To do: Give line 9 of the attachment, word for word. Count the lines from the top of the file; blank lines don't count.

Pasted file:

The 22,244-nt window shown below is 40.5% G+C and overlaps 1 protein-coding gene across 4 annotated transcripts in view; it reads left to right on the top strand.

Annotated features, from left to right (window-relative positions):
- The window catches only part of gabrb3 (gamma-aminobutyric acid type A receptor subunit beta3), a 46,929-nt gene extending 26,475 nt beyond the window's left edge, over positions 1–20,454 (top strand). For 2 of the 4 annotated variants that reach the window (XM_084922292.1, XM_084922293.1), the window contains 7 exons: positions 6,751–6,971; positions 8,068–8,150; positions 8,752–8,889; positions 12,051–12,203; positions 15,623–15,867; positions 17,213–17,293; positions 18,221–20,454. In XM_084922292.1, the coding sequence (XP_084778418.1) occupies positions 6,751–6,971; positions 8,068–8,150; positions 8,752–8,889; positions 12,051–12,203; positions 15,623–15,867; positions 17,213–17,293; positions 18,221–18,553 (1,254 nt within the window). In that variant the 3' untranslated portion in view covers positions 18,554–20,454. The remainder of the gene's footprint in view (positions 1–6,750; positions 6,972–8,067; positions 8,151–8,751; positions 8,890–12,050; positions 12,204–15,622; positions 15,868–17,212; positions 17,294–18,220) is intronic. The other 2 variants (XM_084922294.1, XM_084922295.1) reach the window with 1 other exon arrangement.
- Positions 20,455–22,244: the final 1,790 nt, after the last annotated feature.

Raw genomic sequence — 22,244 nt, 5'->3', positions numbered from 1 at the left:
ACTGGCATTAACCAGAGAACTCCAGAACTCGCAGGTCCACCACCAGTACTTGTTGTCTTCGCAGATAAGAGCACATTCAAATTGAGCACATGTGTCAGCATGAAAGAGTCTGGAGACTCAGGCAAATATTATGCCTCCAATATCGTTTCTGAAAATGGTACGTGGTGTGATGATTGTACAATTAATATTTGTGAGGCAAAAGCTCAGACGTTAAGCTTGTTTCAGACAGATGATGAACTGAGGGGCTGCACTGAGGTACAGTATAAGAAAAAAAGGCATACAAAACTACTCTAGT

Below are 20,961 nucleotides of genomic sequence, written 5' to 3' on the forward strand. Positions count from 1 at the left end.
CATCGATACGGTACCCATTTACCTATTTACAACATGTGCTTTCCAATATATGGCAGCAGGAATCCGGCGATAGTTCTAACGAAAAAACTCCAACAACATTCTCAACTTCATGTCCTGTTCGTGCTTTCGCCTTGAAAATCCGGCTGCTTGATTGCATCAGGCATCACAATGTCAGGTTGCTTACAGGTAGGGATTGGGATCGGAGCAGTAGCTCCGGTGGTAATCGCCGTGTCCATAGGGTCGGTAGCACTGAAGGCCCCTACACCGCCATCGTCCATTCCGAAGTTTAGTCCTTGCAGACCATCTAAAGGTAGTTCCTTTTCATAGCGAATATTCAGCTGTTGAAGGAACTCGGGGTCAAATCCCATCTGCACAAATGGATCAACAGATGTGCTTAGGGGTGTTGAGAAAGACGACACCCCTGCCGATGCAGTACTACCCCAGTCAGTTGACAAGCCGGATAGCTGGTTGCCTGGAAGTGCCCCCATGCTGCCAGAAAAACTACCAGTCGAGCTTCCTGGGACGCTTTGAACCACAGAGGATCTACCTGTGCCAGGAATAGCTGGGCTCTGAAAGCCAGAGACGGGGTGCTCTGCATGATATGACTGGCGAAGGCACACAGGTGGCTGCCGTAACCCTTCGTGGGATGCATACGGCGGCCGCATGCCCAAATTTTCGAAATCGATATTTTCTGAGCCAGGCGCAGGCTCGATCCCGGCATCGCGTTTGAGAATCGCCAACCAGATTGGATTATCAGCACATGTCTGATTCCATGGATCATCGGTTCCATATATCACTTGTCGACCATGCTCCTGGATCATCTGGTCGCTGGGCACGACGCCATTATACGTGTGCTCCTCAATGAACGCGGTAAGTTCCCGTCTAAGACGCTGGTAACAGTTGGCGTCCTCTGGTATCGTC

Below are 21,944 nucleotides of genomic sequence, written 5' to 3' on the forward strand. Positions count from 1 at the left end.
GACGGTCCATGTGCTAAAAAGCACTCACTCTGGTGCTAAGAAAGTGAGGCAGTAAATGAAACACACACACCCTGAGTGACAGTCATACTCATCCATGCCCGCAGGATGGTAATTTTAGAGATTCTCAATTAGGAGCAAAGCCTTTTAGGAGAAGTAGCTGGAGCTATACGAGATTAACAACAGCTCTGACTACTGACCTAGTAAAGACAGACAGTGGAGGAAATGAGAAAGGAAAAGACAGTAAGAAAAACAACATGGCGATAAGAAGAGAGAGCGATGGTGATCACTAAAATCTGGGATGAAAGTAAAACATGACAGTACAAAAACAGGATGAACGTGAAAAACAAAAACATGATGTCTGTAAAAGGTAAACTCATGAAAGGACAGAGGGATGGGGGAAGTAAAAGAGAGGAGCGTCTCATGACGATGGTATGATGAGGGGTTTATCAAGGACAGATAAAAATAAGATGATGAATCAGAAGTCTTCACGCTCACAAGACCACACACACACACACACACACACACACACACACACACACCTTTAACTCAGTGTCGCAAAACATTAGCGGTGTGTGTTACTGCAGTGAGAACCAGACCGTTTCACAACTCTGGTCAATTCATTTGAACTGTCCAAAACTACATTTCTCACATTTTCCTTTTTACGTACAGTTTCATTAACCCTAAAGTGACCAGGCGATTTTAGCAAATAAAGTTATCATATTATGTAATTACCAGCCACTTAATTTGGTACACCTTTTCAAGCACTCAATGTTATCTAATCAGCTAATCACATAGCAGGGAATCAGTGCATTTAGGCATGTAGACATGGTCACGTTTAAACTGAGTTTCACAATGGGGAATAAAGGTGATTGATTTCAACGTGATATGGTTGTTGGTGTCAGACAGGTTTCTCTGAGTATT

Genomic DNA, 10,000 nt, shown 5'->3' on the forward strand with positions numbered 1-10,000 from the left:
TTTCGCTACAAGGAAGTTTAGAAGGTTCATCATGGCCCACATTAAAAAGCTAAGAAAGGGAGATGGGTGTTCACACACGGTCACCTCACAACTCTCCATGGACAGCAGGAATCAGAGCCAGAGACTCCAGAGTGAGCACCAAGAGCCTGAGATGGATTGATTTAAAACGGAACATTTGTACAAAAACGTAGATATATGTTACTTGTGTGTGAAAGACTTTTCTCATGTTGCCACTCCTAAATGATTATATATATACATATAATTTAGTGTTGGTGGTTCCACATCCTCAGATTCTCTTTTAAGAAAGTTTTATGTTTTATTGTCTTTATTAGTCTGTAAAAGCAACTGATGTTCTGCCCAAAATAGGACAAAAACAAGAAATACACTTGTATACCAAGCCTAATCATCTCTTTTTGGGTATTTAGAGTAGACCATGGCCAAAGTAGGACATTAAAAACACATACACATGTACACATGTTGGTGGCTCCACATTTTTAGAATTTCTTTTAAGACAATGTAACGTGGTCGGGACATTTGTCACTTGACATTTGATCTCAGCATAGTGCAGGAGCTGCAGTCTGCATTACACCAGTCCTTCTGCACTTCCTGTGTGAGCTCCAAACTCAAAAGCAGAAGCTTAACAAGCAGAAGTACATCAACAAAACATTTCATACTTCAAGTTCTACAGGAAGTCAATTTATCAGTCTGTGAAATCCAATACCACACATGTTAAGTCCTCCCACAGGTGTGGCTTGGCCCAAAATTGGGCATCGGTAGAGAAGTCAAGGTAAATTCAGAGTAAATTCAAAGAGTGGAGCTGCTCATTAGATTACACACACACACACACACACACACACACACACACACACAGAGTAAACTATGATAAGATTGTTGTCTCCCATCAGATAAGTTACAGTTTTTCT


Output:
Below are 21,944 nucleotides of genomic sequence, written 5' to 3' on the forward strand. Positions count from 1 at the left end.